Settlements: When Your Ex Reneges

You and your former spouse were able to settle your family law issues without having to resort to litigation and you signed a written agreement that contains your settlement terms. But your ex is refusing to follow the agreement. Now what?

I recently acted as co-counsel on a court application relating to a mediated settlement that the opposing party was refusing to fully implement.  Madam Justice Warren’s judgment is reported at Carlton v. Carlton, 2017 BCSC 603.  It gives a very helpful overview of the process for seeking court orders requiring a party (in this case, Ms. Carlton) to follow through on a settlement agreement.

Three Questions for The Court

Justice Warren held that a party to a court action can bring a simple application for the enforcement of an agreement to settle that action.  On an application of this kind, the court should consider three questions:

  1. Did the parties enter a binding settlement agreement?
  2. If so, does the court have discretion to refuse to enforce that agreement?
  3. If the court does have that discretion, how should it be exercised in this case?

Binding Agreement

In the Carlton case, the court found that there clearly was a binding settlement agreement.  There was an offer and acceptance of its terms, and those terms were clear and unambiguous.  In fact, Ms. Carlton did not argue otherwise.

Court’s Discretion

Regarding the second question, Justice Warren found that because the settlement was not yet fully implemented, the court did still have a limited discretion to refuse to enforce the agreement.  However, she could not do so simply on the basis that the agreement was unfair; rather, there are only four grounds on which a court may refuse to enforce an agreement:

  • The lawyer did not actually have instructions to enter the settlement, and the other party knew that.
  • The lawyer misunderstood the client’s instructions, or misunderstood the background facts in a way that would result in injustice, or would make it unreasonable or unfair to enforce the settlement.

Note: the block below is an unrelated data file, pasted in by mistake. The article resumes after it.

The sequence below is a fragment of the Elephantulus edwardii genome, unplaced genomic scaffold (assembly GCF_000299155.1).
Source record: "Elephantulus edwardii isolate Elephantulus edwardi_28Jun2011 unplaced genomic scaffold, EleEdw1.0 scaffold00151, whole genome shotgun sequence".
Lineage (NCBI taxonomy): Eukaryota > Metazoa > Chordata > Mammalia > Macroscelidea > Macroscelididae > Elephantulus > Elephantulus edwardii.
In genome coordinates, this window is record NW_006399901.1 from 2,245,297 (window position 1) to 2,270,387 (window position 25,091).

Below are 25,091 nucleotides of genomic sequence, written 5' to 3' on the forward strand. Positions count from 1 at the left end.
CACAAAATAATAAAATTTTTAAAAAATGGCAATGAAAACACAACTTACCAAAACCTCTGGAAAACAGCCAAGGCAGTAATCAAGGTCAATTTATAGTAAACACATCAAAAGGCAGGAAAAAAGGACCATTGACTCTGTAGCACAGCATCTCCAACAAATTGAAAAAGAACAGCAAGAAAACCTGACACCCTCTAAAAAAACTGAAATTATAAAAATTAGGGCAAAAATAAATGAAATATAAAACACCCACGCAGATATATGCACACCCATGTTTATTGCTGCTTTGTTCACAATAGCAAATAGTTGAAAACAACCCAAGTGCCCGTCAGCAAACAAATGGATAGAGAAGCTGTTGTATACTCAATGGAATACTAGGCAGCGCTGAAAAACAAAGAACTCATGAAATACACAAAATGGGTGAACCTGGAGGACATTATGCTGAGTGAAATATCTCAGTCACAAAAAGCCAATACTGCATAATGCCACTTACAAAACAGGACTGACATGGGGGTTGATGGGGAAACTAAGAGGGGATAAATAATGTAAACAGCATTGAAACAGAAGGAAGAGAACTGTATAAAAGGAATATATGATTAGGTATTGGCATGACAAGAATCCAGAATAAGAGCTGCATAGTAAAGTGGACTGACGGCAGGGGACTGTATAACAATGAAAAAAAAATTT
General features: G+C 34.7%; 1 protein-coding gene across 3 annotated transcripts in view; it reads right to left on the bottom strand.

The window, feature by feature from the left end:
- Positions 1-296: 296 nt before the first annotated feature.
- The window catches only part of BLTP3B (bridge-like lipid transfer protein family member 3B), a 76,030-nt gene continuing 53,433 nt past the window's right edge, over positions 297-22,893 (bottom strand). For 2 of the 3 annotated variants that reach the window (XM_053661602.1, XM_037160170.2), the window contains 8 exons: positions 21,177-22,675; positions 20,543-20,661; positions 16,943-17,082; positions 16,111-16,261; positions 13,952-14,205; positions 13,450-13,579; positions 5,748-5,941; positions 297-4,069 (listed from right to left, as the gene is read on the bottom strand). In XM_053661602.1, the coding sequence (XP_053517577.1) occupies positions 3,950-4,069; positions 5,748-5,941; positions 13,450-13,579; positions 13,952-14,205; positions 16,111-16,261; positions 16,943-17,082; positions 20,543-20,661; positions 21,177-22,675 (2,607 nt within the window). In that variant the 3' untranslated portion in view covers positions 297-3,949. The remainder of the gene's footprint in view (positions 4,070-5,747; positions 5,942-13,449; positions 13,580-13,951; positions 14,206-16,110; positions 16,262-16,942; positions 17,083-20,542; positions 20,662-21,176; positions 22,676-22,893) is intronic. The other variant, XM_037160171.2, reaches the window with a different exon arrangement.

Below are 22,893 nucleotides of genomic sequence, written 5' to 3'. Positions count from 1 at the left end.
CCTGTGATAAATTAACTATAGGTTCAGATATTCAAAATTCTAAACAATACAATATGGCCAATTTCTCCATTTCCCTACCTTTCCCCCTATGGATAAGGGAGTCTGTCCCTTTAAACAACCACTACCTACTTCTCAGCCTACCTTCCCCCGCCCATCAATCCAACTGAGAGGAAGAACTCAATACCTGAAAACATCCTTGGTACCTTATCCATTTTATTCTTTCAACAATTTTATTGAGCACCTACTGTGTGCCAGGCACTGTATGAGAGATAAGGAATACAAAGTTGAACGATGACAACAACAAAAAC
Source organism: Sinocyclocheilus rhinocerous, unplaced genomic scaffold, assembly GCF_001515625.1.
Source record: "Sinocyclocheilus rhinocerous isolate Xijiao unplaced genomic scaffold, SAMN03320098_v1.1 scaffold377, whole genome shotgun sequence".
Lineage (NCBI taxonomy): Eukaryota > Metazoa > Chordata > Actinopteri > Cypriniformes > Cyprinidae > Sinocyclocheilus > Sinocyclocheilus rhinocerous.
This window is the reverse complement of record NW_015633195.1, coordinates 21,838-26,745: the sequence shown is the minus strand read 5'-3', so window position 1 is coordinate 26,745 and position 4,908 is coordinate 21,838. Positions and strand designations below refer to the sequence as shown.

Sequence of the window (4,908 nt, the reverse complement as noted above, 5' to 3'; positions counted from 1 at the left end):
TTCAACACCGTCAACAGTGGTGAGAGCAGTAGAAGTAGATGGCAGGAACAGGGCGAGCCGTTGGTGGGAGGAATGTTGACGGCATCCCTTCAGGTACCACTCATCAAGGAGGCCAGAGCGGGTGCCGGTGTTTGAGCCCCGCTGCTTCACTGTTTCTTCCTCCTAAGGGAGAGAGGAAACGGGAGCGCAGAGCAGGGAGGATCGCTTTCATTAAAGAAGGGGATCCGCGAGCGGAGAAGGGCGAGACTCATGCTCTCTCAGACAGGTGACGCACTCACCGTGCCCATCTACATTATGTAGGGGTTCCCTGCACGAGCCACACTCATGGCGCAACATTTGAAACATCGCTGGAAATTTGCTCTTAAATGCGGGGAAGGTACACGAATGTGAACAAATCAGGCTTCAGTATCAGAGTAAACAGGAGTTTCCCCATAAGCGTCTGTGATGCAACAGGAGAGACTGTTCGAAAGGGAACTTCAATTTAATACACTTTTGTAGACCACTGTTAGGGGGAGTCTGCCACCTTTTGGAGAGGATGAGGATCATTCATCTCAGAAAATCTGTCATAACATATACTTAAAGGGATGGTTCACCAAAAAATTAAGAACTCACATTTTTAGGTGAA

• There was fraud or collusion.There was a genuine question, which would require a full trial to resolve, about any of these three issues.

Justice Warren found that none of these applied in Carlton.  Among other things, she noted that Ms. Carlton had been present during the negotiations, and had both signed the agreement at the end and initialed each of its pages.

When to Exercise That Discretion

Regarding the third question, Justice Warren found that, while she did not have discretion to refuse to enforce the agreement in this case, she did have discretion as to whether it should be enforced on a simple application like the one before her, or whether a full trial might be required.  She held that the question to ask in this regard was whether, under contract law, there was any question as to the validity of the agreement.  The applicable contract law principles are:

  • fraud,
  • duress,
  • lack of capacity to make the contract, or
  • a mistake by both parties about the underlying facts.

None of those were present in the Carlton case.  Justice Warren noted, for example, that Ms. Carlton suggested there was duress because the agreement was not completed until 10:30 pm, and that it was very hot in the office where it was signed.  However, there was nothing stopping her from simply walking out of the office if she did not wish to enter the agreement.

As a result of this reasoning, Justice Warren ultimately made orders against Ms. Carlton relating to implementation of the settlement, and Mr. Carlton was awarded costs.


The Carlton application was argued in less than one full day in court.  The takeaway, then, is that the law in BC is well-equipped to deal with parties who try to renege on settlement agreements in family matters.  In many cases, it is not necessary to start a new court proceeding, change the original pleadings, or anything else adding complexity.  So if the other party to your settlement is not following through, don’t be quick to give up on it.